and Providence knew this as she gathered wood for early coffins
and sowed seeds for our chrysanthemums
Her tears would water the soil
that covers our graves in black roses.

Burial shrouds make for subtle foreshadows in times like these.



About the Author: Omobolanle Alashe is an emerging African writer who sees the power in words and the beauty in their expression (as dark as they may come). She juggles life as an undergraduate law student, poet and language enthusiast. Some of her work may be seen in Clumsy Spider Publishing, Tell! Africa Publishing, As It Ought To Be Magazine, OyeDrum Magazine among others. She has an anthology in the works and hopes to publish it soon.

You may contact her at bolanlealashe@gmail.com and @bo.la.nle_a (Instagram).


More by Omobolanle Alashe:



Image Credit: Still Life by Egon Scheile (1908) Public Domain

Paul Koniecki: “1976”




the Bicentennial Minute
is playing on the cathode
ray tube in the corner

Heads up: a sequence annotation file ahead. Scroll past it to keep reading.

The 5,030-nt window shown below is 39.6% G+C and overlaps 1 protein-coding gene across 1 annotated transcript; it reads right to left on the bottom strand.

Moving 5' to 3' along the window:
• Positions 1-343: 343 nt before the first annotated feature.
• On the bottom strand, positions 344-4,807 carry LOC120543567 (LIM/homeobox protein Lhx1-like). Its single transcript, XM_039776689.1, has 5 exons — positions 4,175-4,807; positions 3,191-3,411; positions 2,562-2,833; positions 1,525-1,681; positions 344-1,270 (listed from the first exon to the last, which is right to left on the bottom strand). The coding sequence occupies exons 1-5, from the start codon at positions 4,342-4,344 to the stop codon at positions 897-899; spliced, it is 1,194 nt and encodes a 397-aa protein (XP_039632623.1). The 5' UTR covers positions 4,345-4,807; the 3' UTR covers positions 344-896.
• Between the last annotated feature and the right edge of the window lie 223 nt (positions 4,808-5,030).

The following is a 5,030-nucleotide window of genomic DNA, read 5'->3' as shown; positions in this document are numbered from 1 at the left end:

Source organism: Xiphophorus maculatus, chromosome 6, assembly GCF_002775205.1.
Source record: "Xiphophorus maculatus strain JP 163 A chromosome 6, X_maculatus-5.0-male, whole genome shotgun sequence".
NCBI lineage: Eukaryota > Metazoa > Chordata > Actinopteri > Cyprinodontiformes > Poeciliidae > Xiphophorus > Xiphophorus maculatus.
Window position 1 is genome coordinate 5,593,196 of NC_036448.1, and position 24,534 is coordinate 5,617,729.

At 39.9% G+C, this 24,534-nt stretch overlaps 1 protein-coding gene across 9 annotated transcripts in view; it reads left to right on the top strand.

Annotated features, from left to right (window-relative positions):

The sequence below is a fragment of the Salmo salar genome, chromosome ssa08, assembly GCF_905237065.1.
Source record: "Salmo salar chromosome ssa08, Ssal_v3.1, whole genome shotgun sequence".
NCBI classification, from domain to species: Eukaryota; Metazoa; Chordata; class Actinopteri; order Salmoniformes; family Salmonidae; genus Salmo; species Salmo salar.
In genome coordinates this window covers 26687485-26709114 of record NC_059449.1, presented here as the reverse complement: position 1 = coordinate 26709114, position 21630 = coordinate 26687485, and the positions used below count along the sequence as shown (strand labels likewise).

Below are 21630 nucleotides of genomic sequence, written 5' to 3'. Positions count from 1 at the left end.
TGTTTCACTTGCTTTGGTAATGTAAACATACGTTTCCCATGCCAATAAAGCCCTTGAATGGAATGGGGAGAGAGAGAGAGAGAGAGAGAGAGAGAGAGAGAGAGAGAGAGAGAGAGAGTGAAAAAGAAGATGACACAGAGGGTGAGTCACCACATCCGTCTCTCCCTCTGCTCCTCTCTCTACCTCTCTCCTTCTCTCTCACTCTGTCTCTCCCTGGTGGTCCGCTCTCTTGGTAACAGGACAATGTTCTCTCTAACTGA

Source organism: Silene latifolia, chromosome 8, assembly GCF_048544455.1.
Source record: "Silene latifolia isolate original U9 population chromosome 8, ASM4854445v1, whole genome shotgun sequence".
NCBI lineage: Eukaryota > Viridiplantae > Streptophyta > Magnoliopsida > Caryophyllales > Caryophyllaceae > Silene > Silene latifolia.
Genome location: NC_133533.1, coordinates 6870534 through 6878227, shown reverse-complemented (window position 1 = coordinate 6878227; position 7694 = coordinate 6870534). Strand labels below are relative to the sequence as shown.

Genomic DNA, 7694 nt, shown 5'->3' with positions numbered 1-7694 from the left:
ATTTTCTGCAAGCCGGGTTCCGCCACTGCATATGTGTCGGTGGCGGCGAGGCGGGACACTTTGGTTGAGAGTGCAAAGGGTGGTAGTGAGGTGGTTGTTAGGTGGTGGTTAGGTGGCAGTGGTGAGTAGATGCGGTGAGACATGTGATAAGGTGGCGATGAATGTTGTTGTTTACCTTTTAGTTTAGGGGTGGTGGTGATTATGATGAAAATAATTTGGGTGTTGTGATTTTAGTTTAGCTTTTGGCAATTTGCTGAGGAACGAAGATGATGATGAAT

in the yard around
the house you’ll own
for fifty years

half-full November
is an annual feast
eleven twelfths gone

and i am ten
someone said an old score
i am the skin of broken grapes

in the house alone
to hide or burn it down
your drinking makes me drunk

fire requires an accelerant
hiding is another kind
heart racing faster

holding one’s breath
takes oxygen

the harder you try
to be an empty room
each year i blow one more candle

wishing beyond invisibility
to disinvent


About the Author: Paul Koniecki lives and writes in Dallas, Texas. He was once chosen for the John Ashbery Home School Residency. He is the Associate Editor of Thimble Literary Journal.


More by Paul Koniecki :

today the sky is